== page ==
It’s like a Pandora’s Box..

It’s difficult to keep posts short and sweet when working with HTAccess techniques. There is just so much that you can do with it. For example, we can do htaccess password-protection, allow access to multiple visitors, request specific redirects, and much more. But I refrained from complicating things in an effort to keep this post focused and on-topic. Nonetheless, there is always room for improvement, so if you see something that could make this simple HTAccess-redirect technique even better, then please share via the comments. Thanks!

Further reading

Jeff Starr
About the Author Jeff Starr = Web Developer. Security Specialist. WordPress Buff.
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60 responses
  1. Jeff Starr

    Patricia, Thanks for the great feedback :)

  2. You’re certainly welcome, Jeff. With a long history of IT in my background, I hate when there’s something like this that’s so simple that I’m just discovering.

    Hope you get a lot of new hits soon. Not only have I sent this link to a few web developers and friends, but I’m about to tweet it from @Nixon_VS shortly. Keep an eye out!

    You’ve got some great useful content here! Tweet ya later!

  3. You might want to change this line:
    RewriteCond %{REQUEST_URI} !.(jpe?g?|png|gif) [NC]

    into this:
    RewriteCond %{REQUEST_URI} !.(jpe?g?|png|gif|css) [NC]

  4. How do you allow more than 1 IP to access the site? Do I just add 1 more line of RewriteCond %{REMOTE_ADDR}?

  5. Yup, you can just add another line like that :)

  6. When I paste this into my .htaccess file inside of my WordPress sub-directory all seems well, except I can not longer view posts. Whenever I try to access a post during “maintenance mode”, I receive a 404 File Not Found error. When I remove the code suggested above, everything works again. Is this normal behavior?

  7. Sorry, my mistake. I’d removed the initial code instead the default .htaccess in the WP directory…restoring it and adding the code about worked.

    Thanks.

  8. Hi Jeff, thank you very much for this.

    Although the IP address is nice for me to view the site, I would prefer to have a subdomain instead but I’m not having any luck.

    Is it possible to use this redirect for the main domain.com & www.domain.com and then use a subdomain e.g. dev.domain.com to show the site as normal?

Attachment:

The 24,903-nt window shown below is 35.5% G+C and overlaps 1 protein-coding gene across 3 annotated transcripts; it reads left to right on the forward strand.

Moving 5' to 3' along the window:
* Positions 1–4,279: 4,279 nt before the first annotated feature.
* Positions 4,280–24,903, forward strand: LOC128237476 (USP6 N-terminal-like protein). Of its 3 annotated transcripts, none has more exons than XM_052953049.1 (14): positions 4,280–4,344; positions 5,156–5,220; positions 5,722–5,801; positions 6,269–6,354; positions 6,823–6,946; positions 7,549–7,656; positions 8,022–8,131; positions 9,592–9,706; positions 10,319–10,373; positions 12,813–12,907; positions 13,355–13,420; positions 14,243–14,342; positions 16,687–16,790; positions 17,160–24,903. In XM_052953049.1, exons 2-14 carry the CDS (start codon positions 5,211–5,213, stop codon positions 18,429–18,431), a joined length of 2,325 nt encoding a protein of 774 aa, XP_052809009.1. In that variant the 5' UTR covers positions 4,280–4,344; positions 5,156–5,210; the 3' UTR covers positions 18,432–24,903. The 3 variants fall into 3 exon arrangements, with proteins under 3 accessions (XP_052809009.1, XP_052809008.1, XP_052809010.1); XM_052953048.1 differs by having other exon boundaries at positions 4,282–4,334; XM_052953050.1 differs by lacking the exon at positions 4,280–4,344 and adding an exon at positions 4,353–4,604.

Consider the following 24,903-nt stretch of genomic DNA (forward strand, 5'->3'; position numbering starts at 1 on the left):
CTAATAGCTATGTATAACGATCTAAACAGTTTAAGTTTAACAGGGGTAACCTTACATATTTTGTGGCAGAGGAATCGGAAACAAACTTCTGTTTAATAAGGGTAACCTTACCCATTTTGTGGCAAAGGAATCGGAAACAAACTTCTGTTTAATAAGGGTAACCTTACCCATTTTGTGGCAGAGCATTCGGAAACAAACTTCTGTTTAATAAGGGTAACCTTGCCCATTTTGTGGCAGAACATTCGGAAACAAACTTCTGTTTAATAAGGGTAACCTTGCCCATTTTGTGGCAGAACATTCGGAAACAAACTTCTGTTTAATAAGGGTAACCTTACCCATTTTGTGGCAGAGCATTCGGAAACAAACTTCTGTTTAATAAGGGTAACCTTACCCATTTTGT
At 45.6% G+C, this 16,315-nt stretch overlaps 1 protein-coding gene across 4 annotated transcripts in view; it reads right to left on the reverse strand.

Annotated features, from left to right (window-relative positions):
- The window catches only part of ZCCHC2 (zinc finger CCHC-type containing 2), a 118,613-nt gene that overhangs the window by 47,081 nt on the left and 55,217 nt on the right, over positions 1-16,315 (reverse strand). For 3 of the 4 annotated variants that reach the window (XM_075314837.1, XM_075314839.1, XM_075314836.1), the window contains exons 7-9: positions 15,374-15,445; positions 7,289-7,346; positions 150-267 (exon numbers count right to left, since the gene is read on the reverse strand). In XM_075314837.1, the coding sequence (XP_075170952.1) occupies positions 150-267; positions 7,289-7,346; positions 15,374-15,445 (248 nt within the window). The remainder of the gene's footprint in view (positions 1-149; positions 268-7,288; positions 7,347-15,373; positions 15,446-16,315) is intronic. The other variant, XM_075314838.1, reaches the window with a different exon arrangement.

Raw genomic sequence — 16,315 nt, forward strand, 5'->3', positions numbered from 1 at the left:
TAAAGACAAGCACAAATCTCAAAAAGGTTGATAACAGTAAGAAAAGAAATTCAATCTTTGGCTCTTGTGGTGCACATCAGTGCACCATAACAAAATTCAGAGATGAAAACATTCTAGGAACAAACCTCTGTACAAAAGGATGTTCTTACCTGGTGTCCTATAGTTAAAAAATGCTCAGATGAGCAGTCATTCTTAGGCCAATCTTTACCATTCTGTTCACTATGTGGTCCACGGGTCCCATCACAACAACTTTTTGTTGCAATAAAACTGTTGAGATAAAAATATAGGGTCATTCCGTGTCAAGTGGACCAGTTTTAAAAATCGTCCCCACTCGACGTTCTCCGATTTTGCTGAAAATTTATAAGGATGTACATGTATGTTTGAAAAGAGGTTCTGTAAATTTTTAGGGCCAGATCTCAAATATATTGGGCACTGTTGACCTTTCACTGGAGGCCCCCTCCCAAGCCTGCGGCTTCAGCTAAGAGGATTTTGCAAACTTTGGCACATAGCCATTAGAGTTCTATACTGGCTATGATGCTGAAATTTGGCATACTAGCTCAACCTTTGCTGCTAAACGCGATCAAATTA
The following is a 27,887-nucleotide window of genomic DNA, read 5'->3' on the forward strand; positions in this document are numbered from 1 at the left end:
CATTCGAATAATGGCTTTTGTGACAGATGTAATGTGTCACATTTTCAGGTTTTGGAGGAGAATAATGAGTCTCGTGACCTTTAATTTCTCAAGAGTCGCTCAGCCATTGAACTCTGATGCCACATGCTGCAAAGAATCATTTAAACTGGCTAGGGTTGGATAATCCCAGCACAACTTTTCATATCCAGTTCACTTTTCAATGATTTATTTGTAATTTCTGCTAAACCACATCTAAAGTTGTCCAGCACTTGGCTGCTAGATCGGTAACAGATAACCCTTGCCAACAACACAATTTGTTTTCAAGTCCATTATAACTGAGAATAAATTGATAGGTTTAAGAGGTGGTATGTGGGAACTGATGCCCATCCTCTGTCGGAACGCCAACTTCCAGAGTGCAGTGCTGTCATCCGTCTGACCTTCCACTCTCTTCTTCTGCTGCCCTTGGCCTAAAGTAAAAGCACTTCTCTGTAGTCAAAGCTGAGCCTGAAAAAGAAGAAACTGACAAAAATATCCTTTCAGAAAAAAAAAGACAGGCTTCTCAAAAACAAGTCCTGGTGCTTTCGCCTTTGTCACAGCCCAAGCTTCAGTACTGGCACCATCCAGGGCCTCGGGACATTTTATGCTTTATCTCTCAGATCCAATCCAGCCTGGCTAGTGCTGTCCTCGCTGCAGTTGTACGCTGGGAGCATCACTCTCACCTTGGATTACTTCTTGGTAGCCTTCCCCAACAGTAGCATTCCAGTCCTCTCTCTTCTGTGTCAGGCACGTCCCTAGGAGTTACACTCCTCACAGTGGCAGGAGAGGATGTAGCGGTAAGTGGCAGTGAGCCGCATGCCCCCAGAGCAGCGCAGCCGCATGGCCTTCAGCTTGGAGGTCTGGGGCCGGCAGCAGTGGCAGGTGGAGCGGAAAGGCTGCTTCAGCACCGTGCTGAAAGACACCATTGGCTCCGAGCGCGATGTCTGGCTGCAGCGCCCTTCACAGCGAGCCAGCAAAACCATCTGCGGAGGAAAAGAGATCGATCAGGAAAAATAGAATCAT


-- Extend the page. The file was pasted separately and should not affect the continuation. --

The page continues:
I tried adding RewriteCond %{HTTP_HOST} !^dev\.domain\.com$ [NC]
    as an extra condition which bypasses the maintenance mode page, however, instead of loading the home page of the site it’s loading my servers default index page.

    Oh well, I just thought it would be more flexible to have a subdomain as a bypass rather than the ip address… clearly I am still learning the ins and outs of htaccess.

    cheers!

  9. Hi, How do I redirect multiple pages to the maintenance page and not just the index page?

    Example:
    mydomain.com to mydomain.com/maintenance.php
    mydomain.com/member.php to mydomain.com/maintenance.php

    I need to add 2 pages to redirect to maintenance page. Or is it possible to just redirect all of my site’s pages to the maintenance page?

    Hope you could help me.

    Thanks

  10. Jeff Starr

    Hi Randolph, I’m pretty sure that’s what the code presented in the article does for you – redirects all requests (except for images and the maintenance page itself) to the maintenance page. Check the article for more information.

  11. You’ve just saved my life! I was banging my head on the wall to make this work, and after I found your post, and pasted the code, it worked straight away! THANK YOU !

  12. that worked fine, in google result another websites post is displayed first but that solution not working, cause that code block images also, this worked fine for a construction page. thanks :)